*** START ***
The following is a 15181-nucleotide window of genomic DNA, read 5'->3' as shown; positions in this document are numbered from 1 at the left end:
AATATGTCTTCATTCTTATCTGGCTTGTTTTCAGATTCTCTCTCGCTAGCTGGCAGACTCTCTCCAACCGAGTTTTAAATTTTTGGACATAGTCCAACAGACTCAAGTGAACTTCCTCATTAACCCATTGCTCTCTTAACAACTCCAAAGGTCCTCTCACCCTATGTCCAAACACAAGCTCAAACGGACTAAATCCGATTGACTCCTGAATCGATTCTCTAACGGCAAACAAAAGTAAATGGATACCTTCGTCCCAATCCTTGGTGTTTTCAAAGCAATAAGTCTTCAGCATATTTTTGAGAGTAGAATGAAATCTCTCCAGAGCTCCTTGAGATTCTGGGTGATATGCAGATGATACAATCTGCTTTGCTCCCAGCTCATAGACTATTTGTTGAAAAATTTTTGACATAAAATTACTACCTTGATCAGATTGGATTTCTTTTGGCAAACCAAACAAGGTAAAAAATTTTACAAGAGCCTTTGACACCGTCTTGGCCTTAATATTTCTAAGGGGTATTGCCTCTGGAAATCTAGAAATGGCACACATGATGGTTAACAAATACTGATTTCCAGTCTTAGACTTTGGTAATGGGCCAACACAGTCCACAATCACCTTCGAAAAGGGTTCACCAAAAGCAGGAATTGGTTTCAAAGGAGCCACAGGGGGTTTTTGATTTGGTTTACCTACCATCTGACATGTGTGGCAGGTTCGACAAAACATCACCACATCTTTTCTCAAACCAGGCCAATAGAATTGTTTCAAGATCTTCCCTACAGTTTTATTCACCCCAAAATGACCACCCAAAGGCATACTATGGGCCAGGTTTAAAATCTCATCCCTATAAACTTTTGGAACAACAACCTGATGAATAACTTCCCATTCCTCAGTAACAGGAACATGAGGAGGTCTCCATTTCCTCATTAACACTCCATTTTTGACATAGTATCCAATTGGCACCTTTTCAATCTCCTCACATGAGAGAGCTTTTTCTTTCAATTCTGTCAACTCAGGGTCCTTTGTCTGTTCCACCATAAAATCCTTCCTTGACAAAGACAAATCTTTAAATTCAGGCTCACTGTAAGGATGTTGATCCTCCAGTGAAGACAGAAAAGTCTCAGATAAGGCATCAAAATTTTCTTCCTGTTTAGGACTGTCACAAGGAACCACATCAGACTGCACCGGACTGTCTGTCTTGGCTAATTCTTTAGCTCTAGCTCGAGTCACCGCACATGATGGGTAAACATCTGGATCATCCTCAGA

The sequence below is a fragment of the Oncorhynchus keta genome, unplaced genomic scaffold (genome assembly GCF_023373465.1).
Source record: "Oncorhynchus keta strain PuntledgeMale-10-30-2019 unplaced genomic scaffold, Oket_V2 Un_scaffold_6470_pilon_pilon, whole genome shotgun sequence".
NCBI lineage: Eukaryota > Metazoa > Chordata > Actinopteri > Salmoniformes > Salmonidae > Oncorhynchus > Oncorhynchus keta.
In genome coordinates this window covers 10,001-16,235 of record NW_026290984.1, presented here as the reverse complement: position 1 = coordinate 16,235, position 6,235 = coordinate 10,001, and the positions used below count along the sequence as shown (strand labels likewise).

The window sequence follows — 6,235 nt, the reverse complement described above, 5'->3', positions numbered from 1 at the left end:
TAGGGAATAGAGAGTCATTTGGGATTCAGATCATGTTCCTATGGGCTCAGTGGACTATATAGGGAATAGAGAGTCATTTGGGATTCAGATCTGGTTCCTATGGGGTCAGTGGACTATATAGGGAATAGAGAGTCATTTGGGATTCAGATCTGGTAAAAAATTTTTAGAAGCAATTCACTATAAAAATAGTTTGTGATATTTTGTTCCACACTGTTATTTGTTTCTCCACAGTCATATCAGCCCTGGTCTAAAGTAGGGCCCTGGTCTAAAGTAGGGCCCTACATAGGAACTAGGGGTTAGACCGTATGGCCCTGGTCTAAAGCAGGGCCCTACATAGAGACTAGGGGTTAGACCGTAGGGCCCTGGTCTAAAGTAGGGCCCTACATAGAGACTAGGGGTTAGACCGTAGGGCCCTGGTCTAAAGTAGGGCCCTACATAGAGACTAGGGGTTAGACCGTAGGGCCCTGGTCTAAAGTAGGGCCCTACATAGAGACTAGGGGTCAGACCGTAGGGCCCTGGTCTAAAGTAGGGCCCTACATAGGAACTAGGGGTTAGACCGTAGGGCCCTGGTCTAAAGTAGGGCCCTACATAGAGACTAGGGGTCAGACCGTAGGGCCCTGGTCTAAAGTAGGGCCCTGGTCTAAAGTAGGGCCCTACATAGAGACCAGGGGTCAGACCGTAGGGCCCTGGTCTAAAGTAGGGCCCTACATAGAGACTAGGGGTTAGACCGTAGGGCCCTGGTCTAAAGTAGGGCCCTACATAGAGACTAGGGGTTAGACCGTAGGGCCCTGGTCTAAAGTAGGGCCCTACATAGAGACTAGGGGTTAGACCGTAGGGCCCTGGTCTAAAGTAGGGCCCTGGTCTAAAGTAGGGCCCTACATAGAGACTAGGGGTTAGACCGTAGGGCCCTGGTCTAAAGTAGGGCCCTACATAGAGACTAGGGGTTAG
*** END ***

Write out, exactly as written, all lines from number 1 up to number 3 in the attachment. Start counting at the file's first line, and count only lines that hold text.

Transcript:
The following is a 15181-nucleotide window of genomic DNA, read 5'->3' as shown; positions in this document are numbered from 1 at the left end:
AATATGTCTTCATTCTTATCTGGCTTGTTTTCAGATTCTCTCTCGCTAGCTGGCAGACTCTCTCCAACCGAGTTTTAAATTTTTGGACATAGTCCAACAGACTCAAGTGAACTTCCTCATTAACCCATTGCTCTCTTAACAACTCCAAAGGTCCTCTCACCCTATGTCCAAACACAAGCTCAAACGGACTAAATCCGATTGACTCCTGAATCGATTCTCTAACGGCAAACAAAAGTAAATGGATACCTTCGTCCCAATCCTTGGTGTTTTCAAAGCAATAAGTCTTCAGCATATTTTTGAGAGTAGAATGAAATCTCTCCAGAGCTCCTTGAGATTCTGGGTGATATGCAGATGATACAATCTGCTTTGCTCCCAGCTCATAGACTATTTGTTGAAAAATTTTTGACATAAAATTACTACCTTGATCAGATTGGATTTCTTTTGGCAAACCAAACAAGGTAAAAAATTTTACAAGAGCCTTTGACACCGTCTTGGCCTTAATATTTCTAAGGGGTATTGCCTCTGGAAATCTAGAAATGGCACACATGATGGTTAACAAATACTGATTTCCAGTCTTAGACTTTGGTAATGGGCCAACACAGTCCACAATCACCTTCGAAAAGGGTTCACCAAAAGCAGGAATTGGTTTCAAAGGAGCCACAGGGGGTTTTTGATTTGGTTTACCTACCATCTGACATGTGTGGCAGGTTCGACAAAACATCACCACATCTTTTCTCAAACCAGGCCAATAGAATTGTTTCAAGATCTTCCCTACAGTTTTATTCACCCCAAAATGACCACCCAAAGGCATACTATGGGCCAGGTTTAAAATCTCATCCCTATAAACTTTTGGAACAACAACCTGATGAATAACTTCCCATTCCTCAGTAACAGGAACATGAGGAGGTCTCCATTTCCTCATTAACACTCCATTTTTGACATAGTATCCAATTGGCACCTTTTCAATCTCCTCACATGAGAGAGCTTTTTCTTTCAATTCTGTCAACTCAGGGTCCTTTGTCTGTTCCACCATAAAATCCTTCCTTGACAAAGACAAATCTTTAAATTCAGGCTCACTGTAAGGATGTTGATCCTCCAGTGAAGACAGAAAAGTCTCAGATAAGGCATCAAAATTTTCTTCCTGTTTAGGACTGTCACAAGGAACCACATCAGACTGCACCGGACTGTCTGTCTTGGCTAATTCTTTAGCTCTAGCTCGAGTCACCGCACATGATGGGTAAACATCTGGATCATCCTCAGA

The sequence below is a fragment of the Oncorhynchus keta genome, unplaced genomic scaffold (genome assembly GCF_023373465.1).